Glenwood Springs: Fun for the whole family | AspenTimes.com

Glenwood Springs: Fun for the whole family

Post Independent file photo/Kelley Cox
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The folks at the Glenwood Springs Community Center believe they have found a winning formula that encourages moms and dads to get healthy and spend time with their kids: child care is included in the price of admission.

A membership allows parents to place their kids in child care while they go to a fitness class, hit the weight room or swim some laps. They then reunite with their children to play in the facility’s aquatic center together, according to Barb Park, marketing coordinator and director of preschool programs at the center.

“It’s the perfect mix,” she said.

It’s certainly been the perfect mix for Lory Afonso, a Glenwood Springs resident and fitness fanatic. She visits the community center nearly every day, often with 4-year-old daughter Maria in tow.

“The kid care is No. 1,” said Afonso. “I take advantage of it.”

Afonso usually participates in a class such as spinning, core strengthening or weight training. She said it is a tremendous relief to be able to put Maria in child care when she cannot make other arrangements; the care is vital to Afonso visiting the gym more often.

Park said there are about 900 visits per month to the child care facility. It is offered first-come, first-served to parents onsite.

Afonso, her husband and their two children have a family membership, which is $625 per year for Glenwood Springs residents. They have had the membership for about four years, and Afonso said she definitely gets her money’s worth.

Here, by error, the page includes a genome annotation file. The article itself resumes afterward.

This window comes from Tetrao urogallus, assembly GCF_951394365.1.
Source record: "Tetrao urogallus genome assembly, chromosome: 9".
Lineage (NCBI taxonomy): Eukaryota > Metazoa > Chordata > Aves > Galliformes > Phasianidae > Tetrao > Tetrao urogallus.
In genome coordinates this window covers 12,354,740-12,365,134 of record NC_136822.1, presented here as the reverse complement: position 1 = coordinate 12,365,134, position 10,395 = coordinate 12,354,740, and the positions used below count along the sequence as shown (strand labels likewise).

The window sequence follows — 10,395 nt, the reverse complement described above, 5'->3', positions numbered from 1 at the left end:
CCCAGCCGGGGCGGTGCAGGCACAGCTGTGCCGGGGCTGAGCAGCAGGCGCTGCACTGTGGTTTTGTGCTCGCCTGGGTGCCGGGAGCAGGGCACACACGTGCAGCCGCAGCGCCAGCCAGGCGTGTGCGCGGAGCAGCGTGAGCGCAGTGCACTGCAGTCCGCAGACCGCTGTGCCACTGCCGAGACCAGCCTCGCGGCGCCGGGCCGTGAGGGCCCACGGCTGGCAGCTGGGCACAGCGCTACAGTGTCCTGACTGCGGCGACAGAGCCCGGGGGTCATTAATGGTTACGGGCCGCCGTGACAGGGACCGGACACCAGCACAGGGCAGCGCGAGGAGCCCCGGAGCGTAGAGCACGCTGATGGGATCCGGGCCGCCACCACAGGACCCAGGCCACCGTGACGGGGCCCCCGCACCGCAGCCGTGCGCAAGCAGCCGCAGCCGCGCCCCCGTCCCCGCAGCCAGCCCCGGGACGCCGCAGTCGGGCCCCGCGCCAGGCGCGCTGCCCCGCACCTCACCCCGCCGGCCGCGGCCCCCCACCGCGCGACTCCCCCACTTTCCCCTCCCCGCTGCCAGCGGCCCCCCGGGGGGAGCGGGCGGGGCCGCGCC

In the summer in particular, Afonso’s kids use the indoor aquatic center, which features a multipurpose pool as well as a shallower pool with amenities that splash and spray water. The aquatic center is probably the biggest draw at the facility, according to Park.

The community center’s grand opening was in November 2001, after voters approved a sales tax hike for the $10 million facility. The pool and cardio balcony were added in 2005, following a citizen-initiated fundraising effort. The facility covered about 70 percent of its operating expenses in 2006, according to a story in the Glenwood Springs Post Independent

. The remaining costs were covered by the city’s general fund budget.

According to Park, the bulk of visitors are Glenwood Springs’ residents or people from nearby towns such as New Castle and even Carbondale; nonresidents pay a slightly more. And while tourists do drop in, they don’t account for a large share of business, Park said.

scondon@aspentimes.com


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